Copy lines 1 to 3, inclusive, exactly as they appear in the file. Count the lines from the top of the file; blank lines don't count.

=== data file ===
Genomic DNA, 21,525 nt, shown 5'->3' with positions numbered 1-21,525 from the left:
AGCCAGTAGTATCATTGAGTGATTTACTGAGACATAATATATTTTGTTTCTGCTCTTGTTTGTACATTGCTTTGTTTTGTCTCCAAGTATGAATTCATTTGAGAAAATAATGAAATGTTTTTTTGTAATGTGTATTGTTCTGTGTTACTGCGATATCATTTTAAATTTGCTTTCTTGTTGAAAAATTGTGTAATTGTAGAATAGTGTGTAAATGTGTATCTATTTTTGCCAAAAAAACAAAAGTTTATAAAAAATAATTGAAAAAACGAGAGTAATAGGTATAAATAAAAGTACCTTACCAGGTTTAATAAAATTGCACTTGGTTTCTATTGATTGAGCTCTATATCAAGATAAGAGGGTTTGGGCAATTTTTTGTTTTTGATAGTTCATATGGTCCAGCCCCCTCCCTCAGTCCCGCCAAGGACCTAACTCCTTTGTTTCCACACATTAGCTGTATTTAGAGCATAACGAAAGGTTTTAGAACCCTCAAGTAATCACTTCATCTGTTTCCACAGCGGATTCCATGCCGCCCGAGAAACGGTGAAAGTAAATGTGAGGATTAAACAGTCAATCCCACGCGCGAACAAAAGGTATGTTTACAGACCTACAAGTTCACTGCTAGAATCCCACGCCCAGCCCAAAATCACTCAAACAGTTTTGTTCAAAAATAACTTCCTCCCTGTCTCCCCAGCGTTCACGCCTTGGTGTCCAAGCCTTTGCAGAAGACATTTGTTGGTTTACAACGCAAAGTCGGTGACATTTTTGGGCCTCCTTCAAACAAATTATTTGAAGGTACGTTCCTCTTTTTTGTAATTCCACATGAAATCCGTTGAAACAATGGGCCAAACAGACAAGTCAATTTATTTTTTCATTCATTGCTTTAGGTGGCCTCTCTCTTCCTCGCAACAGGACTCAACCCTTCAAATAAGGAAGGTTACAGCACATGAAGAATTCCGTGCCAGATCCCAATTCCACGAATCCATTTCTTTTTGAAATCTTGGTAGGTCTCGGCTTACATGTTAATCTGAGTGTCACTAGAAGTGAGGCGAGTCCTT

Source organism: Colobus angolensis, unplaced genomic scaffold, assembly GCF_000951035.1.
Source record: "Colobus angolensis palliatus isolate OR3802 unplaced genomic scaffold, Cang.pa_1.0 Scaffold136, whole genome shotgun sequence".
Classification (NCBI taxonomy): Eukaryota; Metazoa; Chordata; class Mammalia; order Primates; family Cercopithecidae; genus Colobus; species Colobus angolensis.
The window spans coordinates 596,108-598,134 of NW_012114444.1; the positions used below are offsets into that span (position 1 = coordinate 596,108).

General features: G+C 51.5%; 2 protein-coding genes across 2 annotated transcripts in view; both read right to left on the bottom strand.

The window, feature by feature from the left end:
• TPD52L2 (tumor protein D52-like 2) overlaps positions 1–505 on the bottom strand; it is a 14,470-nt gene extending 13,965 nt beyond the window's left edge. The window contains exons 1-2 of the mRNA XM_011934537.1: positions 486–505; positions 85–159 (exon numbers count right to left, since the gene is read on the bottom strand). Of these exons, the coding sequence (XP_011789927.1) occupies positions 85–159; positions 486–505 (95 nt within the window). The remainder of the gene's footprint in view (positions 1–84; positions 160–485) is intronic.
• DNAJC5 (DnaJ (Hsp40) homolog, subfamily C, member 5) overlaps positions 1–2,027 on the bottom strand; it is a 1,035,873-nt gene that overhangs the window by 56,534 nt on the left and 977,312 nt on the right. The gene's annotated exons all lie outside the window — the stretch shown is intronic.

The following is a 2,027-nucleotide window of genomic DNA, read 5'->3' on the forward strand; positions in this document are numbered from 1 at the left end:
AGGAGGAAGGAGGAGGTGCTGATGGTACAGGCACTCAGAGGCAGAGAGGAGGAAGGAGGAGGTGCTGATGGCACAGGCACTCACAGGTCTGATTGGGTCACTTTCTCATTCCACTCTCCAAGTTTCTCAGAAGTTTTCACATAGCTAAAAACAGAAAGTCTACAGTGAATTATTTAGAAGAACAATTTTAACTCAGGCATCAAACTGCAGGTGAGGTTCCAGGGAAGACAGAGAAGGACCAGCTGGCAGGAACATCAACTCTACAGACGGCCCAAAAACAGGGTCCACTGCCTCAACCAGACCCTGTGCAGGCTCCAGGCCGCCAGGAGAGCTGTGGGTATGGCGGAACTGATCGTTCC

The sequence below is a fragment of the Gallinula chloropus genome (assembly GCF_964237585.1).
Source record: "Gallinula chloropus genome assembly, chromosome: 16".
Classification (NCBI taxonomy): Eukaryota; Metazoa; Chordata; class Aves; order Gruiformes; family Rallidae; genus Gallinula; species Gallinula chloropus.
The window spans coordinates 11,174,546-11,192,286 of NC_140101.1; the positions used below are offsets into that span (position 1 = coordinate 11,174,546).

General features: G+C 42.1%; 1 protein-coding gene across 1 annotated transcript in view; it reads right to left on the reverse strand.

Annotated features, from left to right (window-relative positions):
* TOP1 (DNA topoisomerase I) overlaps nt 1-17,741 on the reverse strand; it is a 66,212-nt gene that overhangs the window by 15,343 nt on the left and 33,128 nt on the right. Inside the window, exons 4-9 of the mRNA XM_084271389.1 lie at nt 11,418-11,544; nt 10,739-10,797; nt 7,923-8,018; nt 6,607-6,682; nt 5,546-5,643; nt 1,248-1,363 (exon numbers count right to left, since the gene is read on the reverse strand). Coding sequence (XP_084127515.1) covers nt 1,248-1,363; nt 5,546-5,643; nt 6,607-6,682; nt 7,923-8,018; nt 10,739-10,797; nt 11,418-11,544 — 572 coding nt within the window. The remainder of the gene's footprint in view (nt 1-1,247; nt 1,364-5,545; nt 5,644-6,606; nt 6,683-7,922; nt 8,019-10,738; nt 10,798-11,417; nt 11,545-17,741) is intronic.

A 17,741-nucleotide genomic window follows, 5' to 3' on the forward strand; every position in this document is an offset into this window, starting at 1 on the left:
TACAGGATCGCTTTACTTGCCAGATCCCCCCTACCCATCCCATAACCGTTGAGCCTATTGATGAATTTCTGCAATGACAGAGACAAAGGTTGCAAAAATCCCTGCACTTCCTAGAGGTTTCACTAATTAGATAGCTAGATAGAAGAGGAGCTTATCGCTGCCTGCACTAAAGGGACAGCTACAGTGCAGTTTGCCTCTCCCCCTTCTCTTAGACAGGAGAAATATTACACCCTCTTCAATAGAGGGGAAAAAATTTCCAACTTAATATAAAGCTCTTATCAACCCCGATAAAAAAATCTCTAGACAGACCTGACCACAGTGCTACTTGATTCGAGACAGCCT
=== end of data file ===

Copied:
Genomic DNA, 21,525 nt, shown 5'->3' with positions numbered 1-21,525 from the left:
AGCCAGTAGTATCATTGAGTGATTTACTGAGACATAATATATTTTGTTTCTGCTCTTGTTTGTACATTGCTTTGTTTTGTCTCCAAGTATGAATTCATTTGAGAAAATAATGAAATGTTTTTTTGTAATGTGTATTGTTCTGTGTTACTGCGATATCATTTTAAATTTGCTTTCTTGTTGAAAAATTGTGTAATTGTAGAATAGTGTGTAAATGTGTATCTATTTTTGCCAAAAAAACAAAAGTTTATAAAAAATAATTGAAAAAACGAGAGTAATAGGTATAAATAAAAGTACCTTACCAGGTTTAATAAAATTGCACTTGGTTTCTATTGATTGAGCTCTATATCAAGATAAGAGGGTTTGGGCAATTTTTTGTTTTTGATAGTTCATATGGTCCAGCCCCCTCCCTCAGTCCCGCCAAGGACCTAACTCCTTTGTTTCCACACATTAGCTGTATTTAGAGCATAACGAAAGGTTTTAGAACCCTCAAGTAATCACTTCATCTGTTTCCACAGCGGATTCCATGCCGCCCGAGAAACGGTGAAAGTAAATGTGAGGATTAAACAGTCAATCCCACGCGCGAACAAAAGGTATGTTTACAGACCTACAAGTTCACTGCTAGAATCCCACGCCCAGCCCAAAATCACTCAAACAGTTTTGTTCAAAAATAACTTCCTCCCTGTCTCCCCAGCGTTCACGCCTTGGTGTCCAAGCCTTTGCAGAAGACATTTGTTGGTTTACAACGCAAAGTCGGTGACATTTTTGGGCCTCCTTCAAACAAATTATTTGAAGGTACGTTCCTCTTTTTTGTAATTCCACATGAAATCCGTTGAAACAATGGGCCAAACAGACAAGTCAATTTATTTTTTCATTCATTGCTTTAGGTGGCCTCTCTCTTCCTCGCAACAGGACTCAACCCTTCAAATAAGGAAGGTTACAGCACATGAAGAATTCCGTGCCAGATCCCAATTCCACGAATCCATTTCTTTTTGAAATCTTGGTAGGTCTCGGCTTACATGTTAATCTGAGTGTCACTAGAAGTGAGGCGAGTCCTT

Source organism: Colobus angolensis, unplaced genomic scaffold, assembly GCF_000951035.1.